The Billion-Dollar Market for Animal-Free Testing – and Why It Makes Sense
It has long been recognised that the ability of tests on animals to predict health effects in humans accurately is limited at best. Yet, when new chemicals, pesticides, pharmaceuticals, and other substances are evaluated for regulatory purposes, they’re still routinely tested on animals.
In Europe alone, approximately 11.5 million animals continue to be used in experiments each year, and these tests can be responsible for cruel and prolonged suffering.
Not only are non-animal methods much kinder than experiments on animals, they are also more human-relevant and have the potential to be cheaper. In a new paper, “The Dollars and Sense of Animal-Free Testing“, published in the Interdisciplinary Journal of Economics and Business Law (IJEBL, Volume 6, Issue 4, 2017; PDF of article available) scientists from PETA US, PETA Germany, and PETA UK illustrate the significant ethical, scientific, and financial benefits of ending animal use for drug and chemical testing.
In the article, our scientists demonstrate that tests on animals are expensive with regard to both animal lives consumed and money spent – some tests cost hundreds of thousands of dollars. Furthermore, as experiments on animals have failed time and time again to predict what will happen in humans, using non-animal methods should help avoid disastrous and life-threatening side effects and the associated costs.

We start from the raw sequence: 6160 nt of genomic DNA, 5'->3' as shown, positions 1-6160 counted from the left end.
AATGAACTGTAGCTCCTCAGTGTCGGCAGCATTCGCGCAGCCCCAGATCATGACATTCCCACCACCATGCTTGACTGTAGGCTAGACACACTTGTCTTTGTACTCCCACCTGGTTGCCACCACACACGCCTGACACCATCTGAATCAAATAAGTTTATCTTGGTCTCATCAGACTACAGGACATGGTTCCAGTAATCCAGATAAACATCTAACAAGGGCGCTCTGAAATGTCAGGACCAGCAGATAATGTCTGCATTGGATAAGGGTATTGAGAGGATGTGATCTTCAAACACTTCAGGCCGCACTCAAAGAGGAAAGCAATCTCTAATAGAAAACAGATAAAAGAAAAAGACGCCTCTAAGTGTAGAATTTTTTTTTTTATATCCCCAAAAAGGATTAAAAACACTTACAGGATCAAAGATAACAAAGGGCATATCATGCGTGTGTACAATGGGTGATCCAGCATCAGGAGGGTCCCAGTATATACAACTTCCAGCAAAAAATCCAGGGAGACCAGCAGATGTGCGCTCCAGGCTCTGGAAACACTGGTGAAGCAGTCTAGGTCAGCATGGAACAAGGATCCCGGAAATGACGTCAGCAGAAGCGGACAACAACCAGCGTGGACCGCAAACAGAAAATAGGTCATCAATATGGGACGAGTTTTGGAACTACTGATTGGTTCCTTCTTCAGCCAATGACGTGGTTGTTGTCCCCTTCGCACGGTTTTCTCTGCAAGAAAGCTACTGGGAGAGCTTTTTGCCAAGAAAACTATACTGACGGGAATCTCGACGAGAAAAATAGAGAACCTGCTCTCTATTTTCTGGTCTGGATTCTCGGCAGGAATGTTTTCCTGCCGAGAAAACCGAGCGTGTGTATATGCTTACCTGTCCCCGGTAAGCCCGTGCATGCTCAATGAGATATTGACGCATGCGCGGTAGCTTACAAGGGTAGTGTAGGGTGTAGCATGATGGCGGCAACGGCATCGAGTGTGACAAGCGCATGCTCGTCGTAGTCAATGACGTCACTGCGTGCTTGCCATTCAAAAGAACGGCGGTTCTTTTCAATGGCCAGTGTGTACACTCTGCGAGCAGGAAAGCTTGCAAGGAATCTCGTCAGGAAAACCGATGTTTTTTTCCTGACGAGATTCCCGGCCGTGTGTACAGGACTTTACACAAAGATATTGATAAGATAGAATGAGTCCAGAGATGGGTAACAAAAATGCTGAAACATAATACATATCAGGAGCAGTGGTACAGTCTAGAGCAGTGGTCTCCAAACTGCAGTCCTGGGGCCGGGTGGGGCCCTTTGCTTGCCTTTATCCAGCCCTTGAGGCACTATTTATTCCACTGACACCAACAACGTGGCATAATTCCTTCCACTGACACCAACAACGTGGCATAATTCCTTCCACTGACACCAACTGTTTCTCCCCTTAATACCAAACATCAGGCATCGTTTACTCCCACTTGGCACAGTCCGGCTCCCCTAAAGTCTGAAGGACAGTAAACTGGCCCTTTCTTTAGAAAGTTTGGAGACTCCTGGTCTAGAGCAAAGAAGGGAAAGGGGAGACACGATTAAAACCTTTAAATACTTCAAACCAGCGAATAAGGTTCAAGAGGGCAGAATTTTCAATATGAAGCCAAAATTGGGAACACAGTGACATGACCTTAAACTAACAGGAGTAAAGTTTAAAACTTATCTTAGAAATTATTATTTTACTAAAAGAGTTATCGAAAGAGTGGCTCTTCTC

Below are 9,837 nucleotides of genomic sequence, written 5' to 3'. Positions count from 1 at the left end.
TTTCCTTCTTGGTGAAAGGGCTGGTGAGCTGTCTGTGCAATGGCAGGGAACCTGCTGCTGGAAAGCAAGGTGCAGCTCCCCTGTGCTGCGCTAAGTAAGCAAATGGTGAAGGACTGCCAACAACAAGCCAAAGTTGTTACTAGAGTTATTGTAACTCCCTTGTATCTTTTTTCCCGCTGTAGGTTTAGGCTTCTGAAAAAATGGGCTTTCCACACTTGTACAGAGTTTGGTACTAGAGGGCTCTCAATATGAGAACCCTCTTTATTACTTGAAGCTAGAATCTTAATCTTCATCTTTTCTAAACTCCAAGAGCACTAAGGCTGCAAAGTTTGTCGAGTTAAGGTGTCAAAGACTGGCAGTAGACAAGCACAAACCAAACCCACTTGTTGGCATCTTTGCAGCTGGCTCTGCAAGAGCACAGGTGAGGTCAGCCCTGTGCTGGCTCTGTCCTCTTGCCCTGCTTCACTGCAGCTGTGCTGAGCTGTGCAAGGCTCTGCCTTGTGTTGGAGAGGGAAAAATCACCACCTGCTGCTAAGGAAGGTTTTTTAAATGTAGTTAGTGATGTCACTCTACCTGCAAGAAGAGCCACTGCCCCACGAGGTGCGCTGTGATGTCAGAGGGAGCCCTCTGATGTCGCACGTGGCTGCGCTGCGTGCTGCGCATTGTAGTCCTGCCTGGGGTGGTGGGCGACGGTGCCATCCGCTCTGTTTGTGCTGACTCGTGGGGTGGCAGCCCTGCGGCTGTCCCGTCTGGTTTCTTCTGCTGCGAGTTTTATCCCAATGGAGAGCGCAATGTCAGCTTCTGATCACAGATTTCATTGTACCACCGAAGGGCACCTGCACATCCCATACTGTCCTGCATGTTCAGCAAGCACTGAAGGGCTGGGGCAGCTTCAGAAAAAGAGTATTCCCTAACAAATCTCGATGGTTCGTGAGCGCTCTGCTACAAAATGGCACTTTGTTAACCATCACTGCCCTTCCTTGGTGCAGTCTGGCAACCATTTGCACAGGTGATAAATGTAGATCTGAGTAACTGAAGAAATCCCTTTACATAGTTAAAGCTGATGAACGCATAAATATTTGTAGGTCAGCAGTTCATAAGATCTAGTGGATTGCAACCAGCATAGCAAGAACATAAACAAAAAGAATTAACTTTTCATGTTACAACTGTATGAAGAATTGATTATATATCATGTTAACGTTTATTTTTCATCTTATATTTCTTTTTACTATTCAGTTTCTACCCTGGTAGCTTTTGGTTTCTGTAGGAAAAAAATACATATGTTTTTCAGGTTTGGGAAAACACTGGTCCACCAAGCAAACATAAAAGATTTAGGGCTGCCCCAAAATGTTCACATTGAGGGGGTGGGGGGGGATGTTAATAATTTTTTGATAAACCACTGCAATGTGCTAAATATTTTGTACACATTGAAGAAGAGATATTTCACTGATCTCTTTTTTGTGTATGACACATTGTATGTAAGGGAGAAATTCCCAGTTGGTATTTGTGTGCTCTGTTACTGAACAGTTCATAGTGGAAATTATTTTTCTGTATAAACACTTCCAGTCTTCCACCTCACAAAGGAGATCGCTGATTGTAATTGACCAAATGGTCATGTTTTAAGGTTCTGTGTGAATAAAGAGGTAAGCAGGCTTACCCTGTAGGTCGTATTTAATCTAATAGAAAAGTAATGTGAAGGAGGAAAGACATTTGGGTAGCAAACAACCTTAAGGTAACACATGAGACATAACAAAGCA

There’s now a billion-dollar market for innovative, human-relevant methods that don’t use animals, and one of the paper’s major recommendations is that businesses invest in this area. The authors also encourage government and industry leaders to champion more efficient and relevant animal-free approaches, for the good of humans and animals alike.
There is no doubt that the best test species for man is man. This is based on the fact that it is not possible to extrapolate animal data directly to man, due to interspecies variation in anatomy, physiology and biochemistry.
– Dr MacLennan and Dr Amos, Clinical Sciences Research Ltd, UK, 1990
You Can Help
European legislators have long said that the ultimate goal is to end all experiments on animals. And leading experts from around the world are increasingly challenging the scientific community to carry out a systematic review of the true impact of animal experiments. As legislators examine the law designed to protect animals used in experiments, we must call for a moratorium on all experiments on animals. Please sign PETA’s urgent letter calling on the European Commission and the European Parliament to observe a moratorium on all animal experiments and review them systematically to reassess their value.
We must reconsider our reliance on these archaic procedures and champion the funding and development of humane and human-relevant technology. This is where the future of science and human health clearly lies.